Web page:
Safety-Critical Systems Center of Competence


safety-critical systems

Independently from the industrial domain – automotive, aerospace, medical, etc. –, most of the functions performed by embedded systems depend on high-performance, complex computation and communication architectures leveraging the latest technologies in chip design and networking.

In this context, we address the ever-renewed challenge of exploiting those technologies efficiently, i.e., maximizing safety and the use of the available resources while minimizing the development effort.


To accomplish this goal, our competence center carries out research around three main axes:

  • real-time, to ensure that services will be delivered in a predictable and deterministic time;
  • hardware/software co-design, concurrency, and distribution to ensure that the processing capabilities of the hardware will be exploited efficiently;
  • dependability, to ensure that the system will behave as intended, with the appropriate level of reliability and availability in the presence of physical or intentional faults.

For each of these axes, we propose our expertise on the various elements involved in computing architecture, including the processing units (SoCs, FPGAs, GPUs, neural network accelerators…), the real-time operating systems and hypervisors, the communication networks, and the tools/technologies used to build an executable code out of a model (a C program, a machine learning model).

R&T fields


Here, we address a dual objective. On the one hand, we must provide computing platforms that meet the needs of new computationally-intensive functions providing high value-added services with more autonomy. On the other hand, we must master the complexity inherent in these platforms to provide reliable services as well as the required justifications to the certification authorities.

A fundamental activity of the development of most embedded systems is demonstrating compliance with timing constraints in all situations. However, with modern chips designed to deliver very high performances most of the time, this activity has become a real issue. To tackle it, we have been exploring methods and tools to ensure compliance with timing properties for several years. Our research addresses the multiple dimension of the problem: from the design of timing deterministic processor architectures to the analysis of commercial processors for timing interferences and worst-case execution times, to the use of timing-deterministic computation models.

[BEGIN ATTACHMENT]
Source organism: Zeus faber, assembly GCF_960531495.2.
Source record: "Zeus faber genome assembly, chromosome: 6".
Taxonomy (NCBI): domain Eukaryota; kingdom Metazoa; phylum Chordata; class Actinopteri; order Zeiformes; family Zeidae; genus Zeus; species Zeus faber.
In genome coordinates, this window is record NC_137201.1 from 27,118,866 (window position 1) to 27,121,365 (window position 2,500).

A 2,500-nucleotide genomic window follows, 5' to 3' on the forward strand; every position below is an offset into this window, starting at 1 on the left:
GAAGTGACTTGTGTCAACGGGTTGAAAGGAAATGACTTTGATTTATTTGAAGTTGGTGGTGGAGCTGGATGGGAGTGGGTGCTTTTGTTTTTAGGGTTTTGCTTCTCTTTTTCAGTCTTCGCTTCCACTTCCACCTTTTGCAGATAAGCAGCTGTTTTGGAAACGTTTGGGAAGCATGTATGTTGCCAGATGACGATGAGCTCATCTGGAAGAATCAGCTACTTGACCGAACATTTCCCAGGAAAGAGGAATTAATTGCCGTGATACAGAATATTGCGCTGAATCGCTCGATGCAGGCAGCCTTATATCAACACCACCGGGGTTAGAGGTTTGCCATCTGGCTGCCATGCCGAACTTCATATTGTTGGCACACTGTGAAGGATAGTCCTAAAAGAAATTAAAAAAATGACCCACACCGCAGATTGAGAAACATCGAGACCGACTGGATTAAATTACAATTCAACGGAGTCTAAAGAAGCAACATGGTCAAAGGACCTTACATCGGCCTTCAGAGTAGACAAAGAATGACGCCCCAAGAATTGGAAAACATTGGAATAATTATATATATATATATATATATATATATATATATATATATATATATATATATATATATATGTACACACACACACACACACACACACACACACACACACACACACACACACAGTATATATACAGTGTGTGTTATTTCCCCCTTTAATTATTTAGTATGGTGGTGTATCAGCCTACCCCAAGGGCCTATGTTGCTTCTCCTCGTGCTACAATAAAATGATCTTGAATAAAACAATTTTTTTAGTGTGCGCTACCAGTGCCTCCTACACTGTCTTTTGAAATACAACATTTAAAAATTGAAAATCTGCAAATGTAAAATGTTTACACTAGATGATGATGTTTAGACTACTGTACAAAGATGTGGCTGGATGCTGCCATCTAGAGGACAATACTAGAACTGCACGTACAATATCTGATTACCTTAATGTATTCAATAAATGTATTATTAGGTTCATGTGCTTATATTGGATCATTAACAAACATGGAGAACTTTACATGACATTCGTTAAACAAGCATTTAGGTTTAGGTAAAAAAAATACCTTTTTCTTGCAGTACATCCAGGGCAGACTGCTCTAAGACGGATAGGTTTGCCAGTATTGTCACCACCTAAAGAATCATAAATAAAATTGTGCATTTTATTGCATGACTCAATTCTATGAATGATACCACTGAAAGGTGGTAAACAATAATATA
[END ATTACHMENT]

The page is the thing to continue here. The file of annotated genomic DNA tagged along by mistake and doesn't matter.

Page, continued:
The emergence of very large-scale, small size, and low-cost satellite constellations has raised the opportunity of using high-performance “Off-The-Shelf Components” (COTS). These are not specifically designed for the harsh space environment involving, for instance, high levels of radiation. In this context, we propose components and architectures to implement the Fault Detection Isolation and Recovery (FDIR) strategies to tolerate the effects of those radiations (SEUs, MBUs, etc.). This namely includes the deployment of the design of fault-tolerant IP architectures on an FPGA. In addition, we also develop the modeling and evaluation means to estimate the availability of the resulting architecture to perform, for example, availability/cost trade-off analysis.


An embedded system generally comprises a plurality of sensors, actuators, and processing capabilities interconnected via one or more communication networks, whose temporal characteristics are essential elements in the dimensioning and the dependability assessment of the system. By covering a large range of use cases and performance objectives, the emerging Time Sensitive Network (TSN) set of standards replaces many existing, domain-specific, networking technologies. In this context, we support and accompany industrialists to understand the standard, define the subset of TSN suited to their needs, and evaluate its actual performance, reliability, and, more generally, capabilities. Our research activities also cover the configuration of TSN networks, the estimation of the upper bound of end-to-end latencies, and the analysis of the synchronization capabilities. This work is supported by an evaluation platform representative of actual target architectures and traffic generation means, allowing the evaluation of various TSN configurations. This research field is tightly coupled with those treating real-time computing and dependable computing architectures.


Grounded on our research activities related to the hardware aspects of real-time computations, and leveraging the “AI for critical system” Competence Center, our research in this field focuses on helping industrialists to find appropriate and safe solutions for the deployment of machine learning algorithms (or “models”) on an embedded platform. This activity relies on our expertise in Machine Learning algorithms, deployment toolchains (e.g., TFlite, TVM, etc.), and hardware platforms. In addition, and beyond deployment issues, we also investigate the definition and formalization of the Verification and Validation activities of systems embedding machine-learning algorithms using Model-Based System Engineering techniques and Assurance Cases.

Our offer

 Support for the analysis of timing properties of software, hardware, and communication architectures
 Support for the optimal deployment of Machine Learning algorithms on processing core, GPUs, FPGAs, etc.
 Platform for the evaluation of Machine Learning deployment solutions for embedded systems
 Analysis of TSN communication standards, support for the configuration of TSN networks
 Platform for the evaluation of TSN
 Methodological guides
 Theses reports, scientific publications, conference presentations


2020 > 2025


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